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Friday, August 28, 2015

Ukraine and Russian- backed Donbas separatists are negotiating a complete ceasefire to begin on September 1.

Link: Cease fire in Ukraine planned for 1 September.

Here we go again.  For the third time in the past two years, France and Germany have assisted in the crafting of a ceasefire agreement between Ukraine and Russian-backed Donbas separatists.  According to negotiators, the ceasefire is a blanket agreement in which both sides unilaterally agree to end the discharge of weapons in eastern Ukraine on September 1, 2015.  Up until the very minute of the announcement of the intended ceasefire, separatist forces had escalated attacks against Ukrainian troops, killing two soldiers less than ten miles outside of the strategic port city of Mariupol.  This attack comes one week after a separatist artillery barrage killed three civilians in a suburb of Mariupol.  On August 10, a separatist combined arms assault east of the Donetsk-Mariupol highway, in conjunction with an increase in separatist shelling of Ukrainian-held areas outside Mariupol, indicate that the Russian-backed separatists have set the table nicely for this most recent negotiated ceasefire.  You see, each time the negotiators reach the more difficult issues at hand, the separatists increase offensive activity, as a means of influencing the diplomatic proceedings.  By raising the level of military activity, the separatists are sending the clear message that they are nowhere near backing down, and it would be in Kiev's best interest to compromise.  You would think that after two ceasefires that were violated by the separatists almost immediately, that the Ukrainians and their European allies would be reticent to enter into another agreement.  But Poroshenko has absolutely no wiggle room.  Basically, he has to do what is told.  Without the support of France, Germany, and the United States, Poroshenko knows that Ukraine would be invaded by Russia in the blink of an eye.  The real question, which has been asked so many time over the past few decades and has never received an adequate explanation, is why the leaders of Europe are so intent on placating aggressive dictators who are fully intent on expansionist enterprises?

On September 1, the latest ceasefire (Minsk III?) will be implemented.  Because the provisions contained within are so favorable to the separatists, it is likely that we won't see a violation for some time.  You see, the new agreement calls for elections, and also mandates the establishment of a special self-management status for separatist-minded regions.  What is so fascinating is that until Russia started expressing real annoyance at Ukraine's insistence on being an independent nation, there was no "eastern Ukraine separatist movement".  For the past decade, Ukraine has tweaked Moscow's nose on a number of occasions, and the cozying up to NATO and the United States was probably the last straw (or was it the popular removal of a president who was acting as a Russian puppet?).  Putin didn't try and create a nationalist, pro-Russian movement in Crimea; he just gauged the complete lack of spine amongst the European leaders and the United States.  The annexation of Crimea was a marvelously orchestrated "fait d'accompli" on the part of Putin; but it did get the attention of the international community, so  justification had to be created for the biting off of eastern Ukraine.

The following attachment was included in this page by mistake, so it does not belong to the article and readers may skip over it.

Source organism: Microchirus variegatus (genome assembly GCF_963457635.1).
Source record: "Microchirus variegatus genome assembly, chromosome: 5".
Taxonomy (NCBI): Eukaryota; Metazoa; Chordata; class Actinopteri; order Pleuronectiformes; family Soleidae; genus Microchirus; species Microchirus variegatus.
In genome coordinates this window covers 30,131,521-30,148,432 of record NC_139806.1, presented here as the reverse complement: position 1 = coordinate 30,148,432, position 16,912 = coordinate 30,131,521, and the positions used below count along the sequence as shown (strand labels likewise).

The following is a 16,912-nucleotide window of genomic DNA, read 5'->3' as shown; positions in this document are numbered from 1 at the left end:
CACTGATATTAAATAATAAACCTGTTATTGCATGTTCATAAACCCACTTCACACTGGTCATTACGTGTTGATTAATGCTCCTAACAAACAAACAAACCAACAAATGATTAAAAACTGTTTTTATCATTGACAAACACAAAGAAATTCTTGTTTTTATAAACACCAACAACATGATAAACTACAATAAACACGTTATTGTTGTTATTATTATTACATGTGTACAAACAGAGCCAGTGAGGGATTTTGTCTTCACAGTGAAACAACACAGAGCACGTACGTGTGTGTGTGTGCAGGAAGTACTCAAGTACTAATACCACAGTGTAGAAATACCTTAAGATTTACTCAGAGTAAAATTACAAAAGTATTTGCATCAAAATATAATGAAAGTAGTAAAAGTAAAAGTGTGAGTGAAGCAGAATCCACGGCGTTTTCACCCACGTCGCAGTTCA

I'm sure the OSCE will deploy observers whenever elections take place in the disputed regions, and no doubt the separatists will hound and harass them so that it is impossible to validate the electoral process.  Why will the separatists do this?  Because they can.  Even if the election observers were able to verify extensive electoral fraud, what would be the end result?  Nothing.  Probably within six months after the elections occur, the separatists will kick the military campaign back into gear, to swallow up the next piece of free Ukraine, which more than likely will include the city of Mariupol.  We will repeat the same process, with Merkel and Hollande pressuring Poroshenko to agree to more demands.  The only hope for a free and democratic Ukraine will be if the Ukrainian people rise up and remove Poroshenko, and replace him with someone who is willing to tell the west to go suck an egg.  Unfortunately, this will create the military environment that Putin is waiting for: an under-equipped Ukrainian military facing off against the Russian Armed Forces.  And the EU and the United States will stand back and say, "we tried to get the Ukrainians to negotiate, but they were determined to follow another course".   My prognostication is probably way off base, but it doesn't take Henry Kissinger to see that Putin has manipulated this crisis in a manner that guarantees some level of success.  God forbid that the European nations are ever faced with the decision to fight for their freedom, or become the slaves of a group like ISIS.  I fear for the decision that will be made.       

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